By Kevin Huestis
To most of us, Eunice Stapley is as much a part of the curling club as the ice, the rocks, or the self-serve bar (OK, it’s not exactly “self-serve”… more on that later).
Last month, Eunice retired as Manager of the Campbellford & District Curling and Racquet Club and she has successfully “passed the broom” to long-time member Rachel Whitton. Rachel—a graduate of the Algonquin College Hotel & Restaurant Management program—has been curling at the club since she was in grade 7 and is a natural to succeed Eunice as the club manager. Of course, there is much more to manage than just curling (fitness facilities/classes, a thriving squash league, weddings and other event rentals) and Rachel is grateful that Eunice is still around to help with the transition.
“It’s good, for sure,” Rachel smiles. “I have her home phone number.”
Eunice, and her husband Ed, will continue to be active members and volunteers. That’s how they were first introduced to the club back in the ‘80s when Eunice helped out with a home décor show called “A Touch of Country” that was run by Elsie Search, Jean Michael, Wendy Mahoney and others. Shortly thereafter, she and Ed took up squash and curling, and the pair have been fixtures at the club ever since.
When my family moved to this area six years ago, a top priority (after assessing schools for my kids, of course) was to find a local curling club to call home. As with most prospective members, Eunice was my first impression at the Campbellford club. As she guided me on a tour of the diverse amenities, I learned that Trent Hills’ only dedicated curling facility first opened its doors in November 1981 with four curling sheets and two racquet courts. In 1986, it was expanded to include the gym, sauna, steam room and more courts. Eunice’s friendly, thorough, no-nonsense presentation had me sold right away.
Of course, nothing helps a sales pitch like a low price and great value. Today’s annual fee of $398 including tax still seems like a great deal to me. And all I do is curl there. Others—like my brother-in-law Mike (who obviously has more spare time than me)—curl, play squash, and hit the gym on a regular basis. There are classes for kettle bells, yoga, spin and general fitness, and it’s all included in one membership price (cut that in half if you’re a student!). The facility is open from 4:30am to 1am, 7 days a week, so there is no shortage of opportunity to get your atria pumping.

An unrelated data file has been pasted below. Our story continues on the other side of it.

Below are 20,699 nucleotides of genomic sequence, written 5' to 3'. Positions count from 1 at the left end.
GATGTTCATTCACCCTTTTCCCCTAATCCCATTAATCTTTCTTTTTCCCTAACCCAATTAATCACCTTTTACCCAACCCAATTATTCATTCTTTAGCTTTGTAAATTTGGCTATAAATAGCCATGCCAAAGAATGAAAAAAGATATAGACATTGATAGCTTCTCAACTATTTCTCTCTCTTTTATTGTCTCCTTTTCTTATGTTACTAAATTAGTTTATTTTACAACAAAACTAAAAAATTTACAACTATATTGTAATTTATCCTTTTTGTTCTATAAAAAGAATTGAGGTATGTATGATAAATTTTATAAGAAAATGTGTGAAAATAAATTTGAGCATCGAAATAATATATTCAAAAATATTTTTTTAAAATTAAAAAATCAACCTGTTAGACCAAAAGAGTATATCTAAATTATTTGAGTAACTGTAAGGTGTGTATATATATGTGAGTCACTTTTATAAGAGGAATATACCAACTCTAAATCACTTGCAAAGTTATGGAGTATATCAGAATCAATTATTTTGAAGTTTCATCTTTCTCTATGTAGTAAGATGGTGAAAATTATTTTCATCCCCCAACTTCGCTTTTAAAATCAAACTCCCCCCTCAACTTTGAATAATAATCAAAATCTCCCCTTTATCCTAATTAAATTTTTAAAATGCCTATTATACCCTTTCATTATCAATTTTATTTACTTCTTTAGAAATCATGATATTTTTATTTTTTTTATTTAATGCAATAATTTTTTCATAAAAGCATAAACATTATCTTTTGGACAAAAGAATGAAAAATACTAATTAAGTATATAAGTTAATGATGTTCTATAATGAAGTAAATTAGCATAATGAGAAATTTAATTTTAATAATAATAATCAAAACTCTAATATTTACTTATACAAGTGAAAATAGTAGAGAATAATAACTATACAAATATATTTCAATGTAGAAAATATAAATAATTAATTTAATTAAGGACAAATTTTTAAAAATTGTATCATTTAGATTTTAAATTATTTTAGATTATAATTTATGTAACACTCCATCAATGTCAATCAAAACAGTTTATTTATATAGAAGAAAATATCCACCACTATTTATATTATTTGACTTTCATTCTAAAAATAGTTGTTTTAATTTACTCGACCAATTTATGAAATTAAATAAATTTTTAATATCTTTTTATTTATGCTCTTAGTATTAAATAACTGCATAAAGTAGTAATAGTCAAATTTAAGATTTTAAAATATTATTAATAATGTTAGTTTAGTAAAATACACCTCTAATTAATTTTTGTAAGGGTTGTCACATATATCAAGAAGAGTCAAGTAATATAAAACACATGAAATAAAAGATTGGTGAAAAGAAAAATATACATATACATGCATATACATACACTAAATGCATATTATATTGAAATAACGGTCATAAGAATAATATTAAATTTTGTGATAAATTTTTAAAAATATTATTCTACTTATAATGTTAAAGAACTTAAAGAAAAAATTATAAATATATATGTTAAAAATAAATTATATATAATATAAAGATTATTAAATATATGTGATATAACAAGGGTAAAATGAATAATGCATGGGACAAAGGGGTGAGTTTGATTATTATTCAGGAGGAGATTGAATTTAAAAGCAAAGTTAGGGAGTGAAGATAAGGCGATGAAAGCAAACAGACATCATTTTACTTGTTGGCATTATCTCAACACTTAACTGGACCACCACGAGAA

When asked to reflect on her 30 years at the club, and her accomplishments as Manager, Eunice says without hesitation, “This club would not run without volunteers.”
Campbellford’s club is supported and subsidized by the priceless contribution of many hands, whether it be home-cooked meals at bonspiels, repairs and renovations, or fundraising for major expenses like the new outdoor condenser for the ice plant that had to be purchased this summer for over $30,000. The curling, squash and fitness members are the heart and soul of this club, and the countless volunteer hours have everything to do with the absurdly reasonable membership dues.
The aforementioned “self-serve bar” is a great example. Many members have taken personal time to get their Smart Serve, which enables them to tend bar for themselves and others. For those that don’t have Smart Serve, there is always a fellow member who springs up from their table to satiate your libation privation. It is a throwback to a simpler time, while staying in the good books of the local liquor inspector. It’s homey, collegial and importantly saves the club the cost and challenges of employing a part-time bartender.
Eunice’s legacy is a club that runs extremely efficiently with top-drawer facilities and a strong diverse membership. Of course, with change comes opportunity, and there’s no doubt Rachel will bring fresh perspectives as the club continues to evolve. But when asked about her vision, Rachel tactfully replies, “I just want to make sure I understand the job completely and can do it well before I try to do anything new.”